Our oolong tea is semi-fermented tea and is somewhere between green and black tea. Our oolong tea has a beautiful taste that pleases the taste buds with a smooth, fresh flavor and a sweet, lingering aftertaste, the tea taste between and green, not cold not hot, can eliminate heat, but also restore body fluid.
By mastering how to oxidize tea leaves, Chinese craftspeople have, over time, created a new family of teas, called Oolong. Threy are different from black teas in that they are only partially oxidized, and so Oolong teas fall between green and black teas. It was in the 17th century that growers developed the method of processing these teas that come from Fujian Province, especially from the Wuyi mountains and the Anxi district.
Because of the vastness of the Chinese territory, the great variety of cultivars grown there and the different processing methods used, Oolong teas come in a wide range of aromas and tastes. However, Oolong teas fell into two main categories: teas that may be 10 percent to 45 percent oxidized and are close to green teas, and teas that may be up to 70 percent oxidized and are closer to black teas. As for taste, the Oolong teas that are less oxidized (green Oolongs) are generally distinguished by their more delicate, floral aromas, whereas the more oxidized Oolong-teas (black Oolongs) have more woody notes and are sometimes fruity or even a bit sweet.
In the following paragraphs we will examine the processing of Oolong teas more closely, and we will explore this further in the chapter on Taiwan.
Black Oolong teas are produced from highly mature leaves. The leaves will be larger and more mature than those chosen for the production of green tea, for example. Often three leaves will be picked in addition to the bud.
Withering is usually carried out on cloths outside, but bamboo racks are also often used. The leaves are left for about two hours, depending on the weather conditions.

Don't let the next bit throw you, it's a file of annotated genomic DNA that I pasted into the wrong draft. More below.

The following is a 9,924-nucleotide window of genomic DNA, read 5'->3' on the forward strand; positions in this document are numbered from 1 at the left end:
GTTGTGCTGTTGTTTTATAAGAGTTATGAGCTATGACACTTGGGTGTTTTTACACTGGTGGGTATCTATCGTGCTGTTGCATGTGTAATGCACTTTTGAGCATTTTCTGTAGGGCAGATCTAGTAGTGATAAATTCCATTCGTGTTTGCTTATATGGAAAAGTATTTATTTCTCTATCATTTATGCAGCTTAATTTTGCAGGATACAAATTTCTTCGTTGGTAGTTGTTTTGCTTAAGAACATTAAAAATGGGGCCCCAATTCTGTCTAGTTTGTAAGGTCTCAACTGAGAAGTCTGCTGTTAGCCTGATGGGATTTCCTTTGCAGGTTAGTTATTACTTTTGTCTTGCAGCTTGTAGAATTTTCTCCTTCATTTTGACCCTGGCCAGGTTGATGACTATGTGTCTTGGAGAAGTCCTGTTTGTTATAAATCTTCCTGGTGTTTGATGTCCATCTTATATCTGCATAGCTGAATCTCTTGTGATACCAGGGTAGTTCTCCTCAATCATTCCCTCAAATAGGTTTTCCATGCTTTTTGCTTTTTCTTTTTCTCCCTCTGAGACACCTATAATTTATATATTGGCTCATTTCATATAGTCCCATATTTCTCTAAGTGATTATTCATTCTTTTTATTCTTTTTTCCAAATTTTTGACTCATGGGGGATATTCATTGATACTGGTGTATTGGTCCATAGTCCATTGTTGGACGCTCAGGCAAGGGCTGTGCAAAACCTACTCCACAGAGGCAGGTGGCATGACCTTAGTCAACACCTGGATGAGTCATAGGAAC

Next comes the very important stage of oxidation, which governs the development of the sensorial characteristics of the leaves. When processed manually, the leaves are spread on racks and stirred regularly for 12 to 18 hours in order to break down the cell structure and release the oils, facilitating the oxidation process. During mechanical processing, the leaves are heated at ambient humidity in rotating cylinders at temperatures varying from 77 to 86°F (25 to 30°C), for about eight hours.
Next, the leaves are heated to stop the oxidation process. The traditional method uses the same type of vat used to dehydrate green teas. Mechanical processing involves using a rotating cylinder.
To obtain the twisted leaves typical of Chinese black Oolong teas, the same machine is used for preparing twisted-leaf green teas or rolling the leaves for black teas. Traditionally, the leaves were rolled manually on a bamboo mat.
DRYING AND FIRING
The leaves are then dried in a rotating cylinder for 10 to 20 minutes at a temperature ranging from 230 to 250°F (110 to 120°C).
Finally, the firing stage is the same as the firing process for Taiwanese Oolong teas but at higher temperatures. The leaves are usually fired twice, and temperatures can vary according to the region of production. In the case of mechanical processing, an electric machine is used to heat the leaves to higher temperatures. It must be noted that firing is not necessarily done immediately after drying the leaves. It is possible to wait several months after the initial processing. Tea Set Suitable for Brewing the Oolong Tea There are four major oolong tea branches, namely South Fujian Oolong, North Fujian Oolong, Guangdong Oolong, and Taiwan Oolong. Each branch has its own brewing techniques and unique requirements on tea set. North Fujian Oolong is known for its unique charm of rock. The representatives of this branch include Dahongpao (Big Red Robe), Baijiguan (White Comb), Shuijingui (Water Golden Turtle), Tieluohan (Iron Arhat), Shuixian (Narcissus), and Rougui (Cinnamon). They’d better be brewed with Yixing purple sand teapot, because purple sand can take some heat away from the tea. Besides, white porcelain tureen is also a commonly-used tea set for brewing rock tea. The representatives of South Fujian Oolong are Tieguanyin and Huangjingui. They'd better be brewed with white porcelain tea set or purple clay tea set. Guangdong Oolong is represented by Phoenix Dancong. It had better be brewed with the purple clay teapot. White porcelain tea set can also be used to enjoy the shape of the tea leaves and the color of the tea soup. The representatives of Taiwan Oolong include Dongding Tea and Mt. Ali Tea, both being slightly-fermented teas. They'd better be brewed with the porcelain tea set produced in Taiwan.